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Yes, Students with Interrupted Formal Education Can Catch Up


Insiders in the field of educating English-language learners toss around a term that applies to a growing number of ELLs in this country. They are "students with interrupted formal education," or SIFE.

Lynne Ellingwood, an English-as-a-second-language teacher in Rochester, N.Y., who frequently comments on this blog, shared with me a story published this week in the Rochester Democrat & Chronicle about a SIFE student of hers who was born in the West African country of Togo and arrived in the United States without any formal schooling at about age 10. The student, Marius "Mimi" Kothor, is graduating from high school this month and has a full scholarship to the University of Rochester.

What's interesting to me about the story is how it took a very long time—until high school—for Kothor to find her educational stride. More than a year after her arrival, Ellingwood said she was shy and seemed depressed and some teachers suspected she had a learning disability. Over time, she was able to catch up with her peers and excelled as a student. She didn't have a learning disability.

So the lesson here seems to be that educators should be very careful not to jump to conclusions about the academic potential of SIFE students when they first arrive in this country. New York City is a school district with a lot of SIFE students that is attempting to make procedures more formal to screen these students for placement, which I wrote about this spring.

The Salt Lake City school district has a lot of such students. So do the New York City school district and the St. Paul, Minn., school district. So do schools in Sacramento, Calif., and Lewiston, Maine.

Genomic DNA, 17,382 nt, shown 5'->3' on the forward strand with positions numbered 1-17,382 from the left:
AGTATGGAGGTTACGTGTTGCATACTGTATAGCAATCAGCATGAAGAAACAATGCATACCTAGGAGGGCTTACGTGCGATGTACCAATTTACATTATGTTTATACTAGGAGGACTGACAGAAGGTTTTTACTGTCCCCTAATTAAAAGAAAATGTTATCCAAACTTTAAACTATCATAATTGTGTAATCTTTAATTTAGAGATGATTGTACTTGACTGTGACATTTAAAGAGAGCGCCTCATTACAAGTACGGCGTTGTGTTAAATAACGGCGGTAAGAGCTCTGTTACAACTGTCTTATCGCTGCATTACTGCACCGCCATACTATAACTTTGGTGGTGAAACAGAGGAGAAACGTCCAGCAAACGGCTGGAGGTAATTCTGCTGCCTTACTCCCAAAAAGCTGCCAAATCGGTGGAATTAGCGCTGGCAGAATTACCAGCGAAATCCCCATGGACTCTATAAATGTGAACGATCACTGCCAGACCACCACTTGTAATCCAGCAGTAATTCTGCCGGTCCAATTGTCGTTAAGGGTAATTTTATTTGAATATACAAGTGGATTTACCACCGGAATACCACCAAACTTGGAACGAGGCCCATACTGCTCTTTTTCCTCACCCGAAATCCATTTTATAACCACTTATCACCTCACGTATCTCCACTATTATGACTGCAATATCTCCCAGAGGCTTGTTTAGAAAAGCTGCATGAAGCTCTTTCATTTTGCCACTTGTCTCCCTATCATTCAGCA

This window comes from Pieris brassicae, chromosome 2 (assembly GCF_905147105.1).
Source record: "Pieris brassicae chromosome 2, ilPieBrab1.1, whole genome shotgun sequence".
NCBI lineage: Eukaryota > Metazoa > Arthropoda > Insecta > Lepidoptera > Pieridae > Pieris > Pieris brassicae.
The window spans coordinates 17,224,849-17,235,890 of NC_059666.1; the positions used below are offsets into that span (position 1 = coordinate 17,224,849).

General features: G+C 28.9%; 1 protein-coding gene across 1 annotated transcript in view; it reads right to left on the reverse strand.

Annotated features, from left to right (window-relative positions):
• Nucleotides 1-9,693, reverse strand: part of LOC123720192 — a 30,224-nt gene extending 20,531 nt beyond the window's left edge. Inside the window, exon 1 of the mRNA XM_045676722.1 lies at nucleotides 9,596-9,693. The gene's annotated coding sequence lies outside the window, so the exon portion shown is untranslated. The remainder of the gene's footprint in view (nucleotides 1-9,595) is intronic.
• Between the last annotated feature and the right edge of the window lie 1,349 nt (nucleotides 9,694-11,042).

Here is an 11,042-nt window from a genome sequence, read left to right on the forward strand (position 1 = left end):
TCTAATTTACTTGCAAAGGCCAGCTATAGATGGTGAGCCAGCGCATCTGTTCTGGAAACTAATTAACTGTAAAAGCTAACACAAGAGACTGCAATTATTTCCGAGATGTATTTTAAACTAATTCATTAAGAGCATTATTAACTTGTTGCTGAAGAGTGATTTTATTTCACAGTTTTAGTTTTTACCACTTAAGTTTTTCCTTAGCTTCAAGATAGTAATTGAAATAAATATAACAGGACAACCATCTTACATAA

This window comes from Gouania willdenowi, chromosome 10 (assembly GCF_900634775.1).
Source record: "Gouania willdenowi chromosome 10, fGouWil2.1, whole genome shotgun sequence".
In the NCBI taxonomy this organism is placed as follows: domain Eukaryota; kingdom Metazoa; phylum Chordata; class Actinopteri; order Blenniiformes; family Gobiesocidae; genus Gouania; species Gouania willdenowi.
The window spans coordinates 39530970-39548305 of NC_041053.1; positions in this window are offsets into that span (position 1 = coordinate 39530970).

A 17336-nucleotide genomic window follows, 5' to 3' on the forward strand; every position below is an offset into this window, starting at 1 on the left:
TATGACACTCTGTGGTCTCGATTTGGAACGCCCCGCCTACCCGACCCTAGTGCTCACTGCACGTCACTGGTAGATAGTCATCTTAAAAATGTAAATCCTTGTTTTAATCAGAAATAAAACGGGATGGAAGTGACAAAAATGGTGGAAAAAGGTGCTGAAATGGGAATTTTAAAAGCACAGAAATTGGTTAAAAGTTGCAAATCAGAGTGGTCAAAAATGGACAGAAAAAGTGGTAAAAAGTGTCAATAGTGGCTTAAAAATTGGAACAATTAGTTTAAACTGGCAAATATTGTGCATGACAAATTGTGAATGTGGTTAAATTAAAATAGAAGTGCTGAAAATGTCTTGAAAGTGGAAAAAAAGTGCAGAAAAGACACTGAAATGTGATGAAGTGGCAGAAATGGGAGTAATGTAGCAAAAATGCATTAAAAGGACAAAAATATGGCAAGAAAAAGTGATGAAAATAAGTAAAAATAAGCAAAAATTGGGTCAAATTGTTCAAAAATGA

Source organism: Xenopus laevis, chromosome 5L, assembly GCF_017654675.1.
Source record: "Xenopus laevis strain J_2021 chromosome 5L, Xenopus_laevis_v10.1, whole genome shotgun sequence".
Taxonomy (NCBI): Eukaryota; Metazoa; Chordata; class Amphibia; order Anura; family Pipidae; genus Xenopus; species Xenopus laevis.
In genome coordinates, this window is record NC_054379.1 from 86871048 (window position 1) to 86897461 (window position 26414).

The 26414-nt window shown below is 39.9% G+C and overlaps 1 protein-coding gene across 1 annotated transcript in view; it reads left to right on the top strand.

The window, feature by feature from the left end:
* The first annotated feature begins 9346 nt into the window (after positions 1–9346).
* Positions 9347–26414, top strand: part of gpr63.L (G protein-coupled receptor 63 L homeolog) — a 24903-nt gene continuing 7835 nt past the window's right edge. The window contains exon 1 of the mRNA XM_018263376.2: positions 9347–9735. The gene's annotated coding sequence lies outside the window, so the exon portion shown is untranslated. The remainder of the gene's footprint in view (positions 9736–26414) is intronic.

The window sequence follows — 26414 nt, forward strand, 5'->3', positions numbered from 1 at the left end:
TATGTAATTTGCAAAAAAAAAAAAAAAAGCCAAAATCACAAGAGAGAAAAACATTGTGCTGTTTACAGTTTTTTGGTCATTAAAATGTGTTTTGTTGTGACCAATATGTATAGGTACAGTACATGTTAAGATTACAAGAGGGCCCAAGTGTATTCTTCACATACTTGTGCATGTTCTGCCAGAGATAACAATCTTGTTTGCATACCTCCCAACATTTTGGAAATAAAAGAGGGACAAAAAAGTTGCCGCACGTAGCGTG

Virtually any community that is a common destination for refugees receives a lot of students who have had little or no schooling. A cutting-edge area of this field is for educators to figure out how best to support them academically.


Mimi Kothor was also able to attend a parochial school in an urban district and receive ESOL services. I had small groups of students and I grouped them by age. She was placed in age appropriate classrooms and given service for ESOL and we eventually were able to get an expert for a short time in ESOL students and math. Very hands on. Still gaps were filled in with difficulty. Math was harder than reading and writing for a long time. Studying because of lack of experience and reading skill was tough. Many teachers helped her along the way. A big key was having a safe small school, model peers, and teachers willing to individualize and help. A lot of reflection and agonizing at times. Especially over math because many people see that as a sign of a learning disability in ESOL students. She passed the Math B exam on her second try and is struggling through pre-calculus in her senior year though. Most American students can't do that.

Thanks for sharing a success story. It's also a great reminder for us not to be hasty in labeling ELLs w/ a learning disability.

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